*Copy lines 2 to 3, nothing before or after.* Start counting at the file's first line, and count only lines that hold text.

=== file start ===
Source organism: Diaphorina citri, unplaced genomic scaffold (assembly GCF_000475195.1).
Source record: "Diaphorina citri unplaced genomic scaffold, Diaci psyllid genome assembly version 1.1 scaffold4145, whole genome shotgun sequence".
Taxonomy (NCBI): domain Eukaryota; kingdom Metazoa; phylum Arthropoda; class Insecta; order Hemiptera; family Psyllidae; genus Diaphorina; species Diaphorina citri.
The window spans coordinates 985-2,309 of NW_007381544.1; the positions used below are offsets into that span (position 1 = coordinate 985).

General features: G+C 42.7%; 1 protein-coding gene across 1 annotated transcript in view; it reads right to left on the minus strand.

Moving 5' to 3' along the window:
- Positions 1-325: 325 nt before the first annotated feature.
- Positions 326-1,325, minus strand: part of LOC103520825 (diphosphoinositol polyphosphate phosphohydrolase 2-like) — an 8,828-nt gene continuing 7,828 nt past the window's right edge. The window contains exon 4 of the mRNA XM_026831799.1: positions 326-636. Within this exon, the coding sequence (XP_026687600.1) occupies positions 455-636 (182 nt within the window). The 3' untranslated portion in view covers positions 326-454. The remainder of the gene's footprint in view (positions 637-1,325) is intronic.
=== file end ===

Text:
Source record: "Diaphorina citri unplaced genomic scaffold, Diaci psyllid genome assembly version 1.1 scaffold4145, whole genome shotgun sequence".
Taxonomy (NCBI): domain Eukaryota; kingdom Metazoa; phylum Arthropoda; class Insecta; order Hemiptera; family Psyllidae; genus Diaphorina; species Diaphorina citri.